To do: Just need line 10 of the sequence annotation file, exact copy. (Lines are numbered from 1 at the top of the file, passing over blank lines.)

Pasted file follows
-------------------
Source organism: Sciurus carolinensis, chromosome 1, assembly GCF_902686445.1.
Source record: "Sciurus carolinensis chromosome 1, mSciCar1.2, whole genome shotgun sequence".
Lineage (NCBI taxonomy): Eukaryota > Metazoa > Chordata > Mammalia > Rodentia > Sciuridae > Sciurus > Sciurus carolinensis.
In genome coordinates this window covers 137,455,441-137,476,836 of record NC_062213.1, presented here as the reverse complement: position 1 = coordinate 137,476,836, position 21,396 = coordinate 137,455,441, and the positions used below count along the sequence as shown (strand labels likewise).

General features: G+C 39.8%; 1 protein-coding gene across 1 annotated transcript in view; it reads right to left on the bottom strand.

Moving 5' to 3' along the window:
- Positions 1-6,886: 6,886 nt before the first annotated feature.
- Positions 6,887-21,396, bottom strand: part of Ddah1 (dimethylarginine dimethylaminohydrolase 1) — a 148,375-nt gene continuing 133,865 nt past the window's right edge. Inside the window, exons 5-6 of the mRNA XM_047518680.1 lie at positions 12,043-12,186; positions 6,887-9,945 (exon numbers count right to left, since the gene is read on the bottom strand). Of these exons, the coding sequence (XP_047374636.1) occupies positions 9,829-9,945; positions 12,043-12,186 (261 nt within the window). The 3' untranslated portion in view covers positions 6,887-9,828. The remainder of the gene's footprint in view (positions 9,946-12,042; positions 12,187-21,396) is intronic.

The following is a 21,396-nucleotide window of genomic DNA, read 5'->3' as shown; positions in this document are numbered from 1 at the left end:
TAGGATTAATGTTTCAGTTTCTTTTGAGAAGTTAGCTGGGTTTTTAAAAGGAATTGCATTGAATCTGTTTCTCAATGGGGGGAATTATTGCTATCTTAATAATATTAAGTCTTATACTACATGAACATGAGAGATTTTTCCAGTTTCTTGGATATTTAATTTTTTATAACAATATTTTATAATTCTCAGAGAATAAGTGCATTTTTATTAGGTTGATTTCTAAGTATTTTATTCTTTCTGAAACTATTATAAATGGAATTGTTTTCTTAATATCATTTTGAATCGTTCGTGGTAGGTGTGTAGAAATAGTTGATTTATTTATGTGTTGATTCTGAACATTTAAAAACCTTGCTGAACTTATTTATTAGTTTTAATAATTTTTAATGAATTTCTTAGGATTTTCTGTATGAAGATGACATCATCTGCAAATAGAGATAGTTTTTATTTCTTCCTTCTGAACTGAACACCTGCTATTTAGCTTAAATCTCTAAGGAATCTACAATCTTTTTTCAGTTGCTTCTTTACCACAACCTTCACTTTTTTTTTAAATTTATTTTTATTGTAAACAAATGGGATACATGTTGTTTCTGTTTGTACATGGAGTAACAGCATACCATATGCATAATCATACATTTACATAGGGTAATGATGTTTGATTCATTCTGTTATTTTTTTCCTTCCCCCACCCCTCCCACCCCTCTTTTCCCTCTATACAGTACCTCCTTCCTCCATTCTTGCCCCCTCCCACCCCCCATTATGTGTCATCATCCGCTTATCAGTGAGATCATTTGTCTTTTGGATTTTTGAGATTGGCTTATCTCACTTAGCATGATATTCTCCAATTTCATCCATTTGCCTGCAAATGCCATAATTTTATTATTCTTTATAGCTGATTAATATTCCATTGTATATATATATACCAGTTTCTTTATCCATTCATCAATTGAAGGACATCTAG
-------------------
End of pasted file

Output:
TAGGATTAATGTTTCAGTTTCTTTTGAGAAGTTAGCTGGGTTTTTAAAAGGAATTGCATTGAATCTGTTTCTCAATGGGGGGAATTATTGCTATCTTAATAATATTAAGTCTTATACTACATGAACATGAGAGATTTTTCCAGTTTCTTGGATATTTAATTTTTTATAACAATATTTTATAATTCTCAGAGAATAAGTGCATTTTTATTAGGTTGATTTCTAAGTATTTTATTCTTTCTGAAACTATTATAAATGGAATTGTTTTCTTAATATCATTTTGAATCGTTCGTGGTAGGTGTGTAGAAATAGTTGATTTATTTATGTGTTGATTCTGAACATTTAAAAACCTTGCTGAACTTATTTATTAGTTTTAATAATTTTTAATGAATTTCTTAGGATTTTCTGTATGAAGATGACATCATCTGCAAATAGAGATAGTTTTTATTTCTTCCTTCTGAACTGAACACCTGCTATTTAGCTTAAATCTCTAAGGAATCTACAATCTTTTTTCAGTTGCTTCTTTACCACAACCTTCACTTTTTTTTTAAATTTATTTTTATTGTAAACAAATGGGATACATGTTGTTTCTGTTTGTACATGGAGTAACAGCATACCATATGCATAATCATACATTTACATAGGGTAATGATGTTTGATTCATTCTGTTATTTTTTTCCTTCCCCCACCCCTCCCACCCCTCTTTTCCCTCTATACAGTACCTCCTTCCTCCATTCTTGCCCCCTCCCACCCCCCATTATGTGTCATCATCCGCTTATCAGTGAGATCATTTGTCTTTTGGATTTTTGAGATTGGCTTATCTCACTTAGCATGATATTCTCCAATTTCATCCATTTGCCTGCAAATGCCATAATTTTATTATTCTTTATAGCTGATTAATATTCCATTGTATATATATATACCAGTTTCTTTATCCATTCATCAATTGAAGGACATCTAG